The United Nations atomic energy chief has called North Korea’s nuclear armament programme, a cause of grave concern.
Noting signs suggesting that a nuclear plant in the Democratic People’s Republic of Korea (DPRK) could be operating, the head of the United Nations atomic agency called on the country’s leadership to comply fully with its obligations under Security Council resolutions.
“There were indications at the Yongbyon Experimental Nuclear Power Plant suggesting that the reactor was being operated, [and] at the Yongbyon Nuclear Fuel Rod Fabrication Plant, there were indications consistent with the use of the reported centrifuge enrichment facility,” said Yukiya Amano, the Director General of the UN International Atomic Energy Agency (IAEA), at the agency’s Board of Governors meeting in Vienna.
“The continuation and further development of the nuclear programme of the DPRK are a cause for grave concern.”
Noting that the IAEA continues to closely follow developments in the country’s nuclear programme, the Director General said that the UN agency is enhancing its efforts to monitor and verify nuclear-related developments, including through ensuring the availability of appropriate verification technologies and equipment.
Turning to other areas, Mr. Amano said that the nuclear-related commitments undertaken by Iran under the Joint Comprehensive Plan of Action are being implemented and that the IAEA continues to verify the non-diversion of nuclear material declared by the country under its Safeguards Agreement.
“We will continue to implement the Additional Protocol in Iran, including carrying out complementary accesses to sites and other locations, as we do in other countries with additional protocols,” he noted.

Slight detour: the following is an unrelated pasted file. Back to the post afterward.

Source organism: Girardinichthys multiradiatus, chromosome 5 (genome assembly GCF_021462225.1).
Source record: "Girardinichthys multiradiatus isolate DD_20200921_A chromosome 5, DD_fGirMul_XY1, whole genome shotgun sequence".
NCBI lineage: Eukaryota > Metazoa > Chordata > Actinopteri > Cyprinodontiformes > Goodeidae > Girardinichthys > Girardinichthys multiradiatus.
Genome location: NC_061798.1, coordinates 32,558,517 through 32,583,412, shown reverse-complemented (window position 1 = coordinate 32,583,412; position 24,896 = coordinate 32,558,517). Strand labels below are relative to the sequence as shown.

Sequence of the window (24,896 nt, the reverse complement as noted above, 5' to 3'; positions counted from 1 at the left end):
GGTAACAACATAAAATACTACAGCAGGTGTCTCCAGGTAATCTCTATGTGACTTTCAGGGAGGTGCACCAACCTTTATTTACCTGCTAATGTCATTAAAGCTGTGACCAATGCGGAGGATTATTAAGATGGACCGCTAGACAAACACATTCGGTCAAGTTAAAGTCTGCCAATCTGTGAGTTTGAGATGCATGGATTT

Image shows North Korea’s president Kim Jong Un (in black).
On the implementation of the Treaty on the Non-Proliferation of Nuclear Weapons (NPT) Safeguards Agreement in Syria, the IAEA Director General said that the agency’s assessment remains that it was “very likely” that the building destroyed at the Dair Alzour site in 2007 was a nuclear reactor that should have been declared as such by Syria under its Safeguards Agreement.
“I renew my call on Syria to cooperate fully with [IAEA] in connection with unresolved issues related to the Dair Alzour site and other locations,” he urged.
Also in his statement, Mr. Amano spoke of the agency’s technical cooperation programme, including its work to contain the outbreak of the fruit fly pest in the Dominican Republic and efforts to conserve ground water and protect it from pollution in the Sahel region, as well as its work on nuclear applications, and on nuclear safety and security.
Citing increasing demand for assistance under the technical cooperation programme, the IAEA Director General also urged all countries to contribute funds, and welcomed support through extra-budgetary contributions, including government cost sharing.